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Category Archives: Teaching
What is the best approach teachers can take towards homework?
Here Larry Ferlazzo has assembled some answers from some edu-experts as well as answers from in-the-trenches teachers:
Although it this is produced by a company, ActiveGrade, it still has some interesting points.
From The Washington Post: “For more than a decade now we have heard that the high-stakes testing obsession in K-12 education that began with the enactment of No Child Left Behind 11 years ago has resulted in high school graduates who don’t think as analytically or as broadly as they should because so much emphasis has been placed on passing standardized tests. Here, an award-winning high school teacher who just retired, Kenneth Bernstein, warns college professors what they are up against. Bernstein, who lives near Washington, D.C. serves as a peer reviewer for educational journals and publishers, and he is nationally known as the blogger “teacherken.” His e-mail address is firstname.lastname@example.org. This appeared in Academe, the journal of the American Association of University Professors.”
By Kenneth Bernstein
“You are a college professor.
I have just retired as a high school teacher.
I have some bad news for you. In case you do not already see what is happening, I want to warn you of what to expect from the students who will be arriving in your classroom, even if you teach in a highly selective institution.
No Child Left Behind went into effect for the 2002–03 academic year, which means that America’s public schools have been operating under the pressures and constrictions imposed by that law for a decade. Since the testing requirements were imposed beginning in third grade, the students arriving in your institution have been subject to the full extent of the law’s requirements. While it is true that the U.S. Department of Education is now issuing waivers on some of the provisions of the law to certain states, those states must agree to other provisions that will have as deleterious an effect on real student learning as did No Child Left Behind—we have already seen that in public schools, most notably in high schools…”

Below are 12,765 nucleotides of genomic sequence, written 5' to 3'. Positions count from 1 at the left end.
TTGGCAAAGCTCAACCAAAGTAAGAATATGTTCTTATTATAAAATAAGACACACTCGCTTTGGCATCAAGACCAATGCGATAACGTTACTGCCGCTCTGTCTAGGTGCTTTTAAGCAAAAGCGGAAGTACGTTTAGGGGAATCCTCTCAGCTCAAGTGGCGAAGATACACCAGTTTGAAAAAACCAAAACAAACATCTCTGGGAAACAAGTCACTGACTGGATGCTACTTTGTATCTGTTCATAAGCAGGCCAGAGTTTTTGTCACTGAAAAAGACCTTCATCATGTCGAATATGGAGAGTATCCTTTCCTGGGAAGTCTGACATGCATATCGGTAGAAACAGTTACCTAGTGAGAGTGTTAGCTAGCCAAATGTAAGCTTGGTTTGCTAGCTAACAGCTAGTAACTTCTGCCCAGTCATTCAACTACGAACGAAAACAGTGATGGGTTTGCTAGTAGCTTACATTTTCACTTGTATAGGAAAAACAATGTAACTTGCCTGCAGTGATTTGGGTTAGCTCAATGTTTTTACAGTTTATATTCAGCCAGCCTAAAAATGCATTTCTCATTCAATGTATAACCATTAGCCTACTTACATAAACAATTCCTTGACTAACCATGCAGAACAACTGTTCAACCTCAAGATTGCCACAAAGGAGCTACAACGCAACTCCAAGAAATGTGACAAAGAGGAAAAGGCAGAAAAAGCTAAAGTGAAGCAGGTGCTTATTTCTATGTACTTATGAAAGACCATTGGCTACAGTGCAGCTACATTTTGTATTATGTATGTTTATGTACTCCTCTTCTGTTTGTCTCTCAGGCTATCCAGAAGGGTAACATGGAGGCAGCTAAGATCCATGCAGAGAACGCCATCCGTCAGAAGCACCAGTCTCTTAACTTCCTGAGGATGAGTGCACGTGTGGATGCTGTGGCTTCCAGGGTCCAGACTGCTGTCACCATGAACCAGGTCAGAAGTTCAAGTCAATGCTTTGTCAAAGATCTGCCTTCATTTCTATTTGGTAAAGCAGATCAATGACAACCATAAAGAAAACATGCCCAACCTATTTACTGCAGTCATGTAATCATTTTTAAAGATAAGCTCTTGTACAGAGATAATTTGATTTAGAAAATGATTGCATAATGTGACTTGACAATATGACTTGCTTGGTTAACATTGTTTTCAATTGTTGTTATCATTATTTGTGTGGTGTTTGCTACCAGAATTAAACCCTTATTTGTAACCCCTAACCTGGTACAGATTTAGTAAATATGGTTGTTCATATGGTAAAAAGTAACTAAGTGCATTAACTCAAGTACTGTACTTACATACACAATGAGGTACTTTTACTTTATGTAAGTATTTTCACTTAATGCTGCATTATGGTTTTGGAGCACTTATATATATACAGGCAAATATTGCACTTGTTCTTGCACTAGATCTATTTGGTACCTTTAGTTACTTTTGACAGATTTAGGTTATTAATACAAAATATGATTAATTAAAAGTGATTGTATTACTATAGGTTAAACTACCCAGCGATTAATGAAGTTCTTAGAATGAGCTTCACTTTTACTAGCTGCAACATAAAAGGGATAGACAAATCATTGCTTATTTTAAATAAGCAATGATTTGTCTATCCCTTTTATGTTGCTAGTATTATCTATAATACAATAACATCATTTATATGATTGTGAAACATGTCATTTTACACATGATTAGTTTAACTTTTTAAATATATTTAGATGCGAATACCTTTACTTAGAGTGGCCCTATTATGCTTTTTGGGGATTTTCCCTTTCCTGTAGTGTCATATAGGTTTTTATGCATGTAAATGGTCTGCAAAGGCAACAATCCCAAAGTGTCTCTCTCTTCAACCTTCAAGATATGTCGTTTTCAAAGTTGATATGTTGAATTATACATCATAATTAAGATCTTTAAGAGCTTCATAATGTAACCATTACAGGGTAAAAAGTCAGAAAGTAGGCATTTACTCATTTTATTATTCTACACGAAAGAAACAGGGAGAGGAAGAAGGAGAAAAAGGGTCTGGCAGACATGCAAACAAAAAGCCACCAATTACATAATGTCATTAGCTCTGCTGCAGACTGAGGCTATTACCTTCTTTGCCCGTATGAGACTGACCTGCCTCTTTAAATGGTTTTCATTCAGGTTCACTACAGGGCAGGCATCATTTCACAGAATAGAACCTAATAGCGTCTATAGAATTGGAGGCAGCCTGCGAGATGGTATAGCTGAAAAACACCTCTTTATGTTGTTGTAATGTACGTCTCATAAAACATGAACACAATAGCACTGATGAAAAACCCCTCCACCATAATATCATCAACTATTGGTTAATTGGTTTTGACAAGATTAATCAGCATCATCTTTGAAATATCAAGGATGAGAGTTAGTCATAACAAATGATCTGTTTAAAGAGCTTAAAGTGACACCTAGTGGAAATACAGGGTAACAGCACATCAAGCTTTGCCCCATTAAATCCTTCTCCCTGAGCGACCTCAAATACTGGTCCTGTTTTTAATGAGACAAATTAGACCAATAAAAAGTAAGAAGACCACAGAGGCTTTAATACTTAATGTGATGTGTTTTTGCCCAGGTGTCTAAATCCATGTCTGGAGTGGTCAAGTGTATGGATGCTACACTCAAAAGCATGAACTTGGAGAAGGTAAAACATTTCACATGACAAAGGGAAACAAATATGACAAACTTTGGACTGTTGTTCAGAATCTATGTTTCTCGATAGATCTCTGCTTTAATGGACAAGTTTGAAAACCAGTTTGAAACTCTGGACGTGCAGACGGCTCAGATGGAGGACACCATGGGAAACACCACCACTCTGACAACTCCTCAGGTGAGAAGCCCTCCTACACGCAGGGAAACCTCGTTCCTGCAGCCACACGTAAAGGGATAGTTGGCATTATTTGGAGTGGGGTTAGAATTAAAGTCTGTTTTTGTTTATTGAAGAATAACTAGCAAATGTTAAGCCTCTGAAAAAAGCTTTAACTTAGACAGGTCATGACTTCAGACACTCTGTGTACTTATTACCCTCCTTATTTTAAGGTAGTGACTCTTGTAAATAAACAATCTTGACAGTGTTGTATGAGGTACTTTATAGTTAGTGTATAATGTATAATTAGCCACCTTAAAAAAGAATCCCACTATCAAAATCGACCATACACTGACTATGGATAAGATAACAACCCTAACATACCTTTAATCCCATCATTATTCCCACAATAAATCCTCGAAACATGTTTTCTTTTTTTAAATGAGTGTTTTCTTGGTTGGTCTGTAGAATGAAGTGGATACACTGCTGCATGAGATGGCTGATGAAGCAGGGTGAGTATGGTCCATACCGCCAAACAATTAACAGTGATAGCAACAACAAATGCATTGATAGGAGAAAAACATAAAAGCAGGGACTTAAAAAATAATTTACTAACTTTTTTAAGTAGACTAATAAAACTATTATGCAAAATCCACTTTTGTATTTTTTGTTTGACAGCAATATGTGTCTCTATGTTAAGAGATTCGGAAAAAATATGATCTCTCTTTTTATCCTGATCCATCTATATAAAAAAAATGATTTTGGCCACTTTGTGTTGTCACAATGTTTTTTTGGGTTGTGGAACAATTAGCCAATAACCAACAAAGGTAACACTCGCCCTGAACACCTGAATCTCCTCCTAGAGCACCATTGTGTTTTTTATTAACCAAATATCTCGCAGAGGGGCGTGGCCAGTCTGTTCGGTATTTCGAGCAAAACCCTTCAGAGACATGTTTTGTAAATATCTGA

Interesting video from the mind behind the Khan Academy. Here he discusses how online learning is meant to mesh with — not replace — classroom learning. For me, this echoes Karen Hume’s discussion of balancing tradition with innovation. “Salman Khan Describes Future Classrooms with Blended Learning” on YouTube:
An interesting post by Will Richardson (thought-provoking as usual) about the value of a college or university degree. He also points out and questions (as I am starting to) the assumption that university is the best / only / necessary path to take after high school. http://willrichardson.com/post/36888521605
I think this video is a very cool real-world version of the philosophy of Differentiated Instruction. The part of DI that I really like is “Knowing the Learner” and then Engaging in “Responsive Teaching”. On the home page of this blog is a quotation about harnessing what already resides inside a student, which I think echoes the idea of passion in people that Ernesto Sirolli speaks of in this video. Listening and responding. So simple.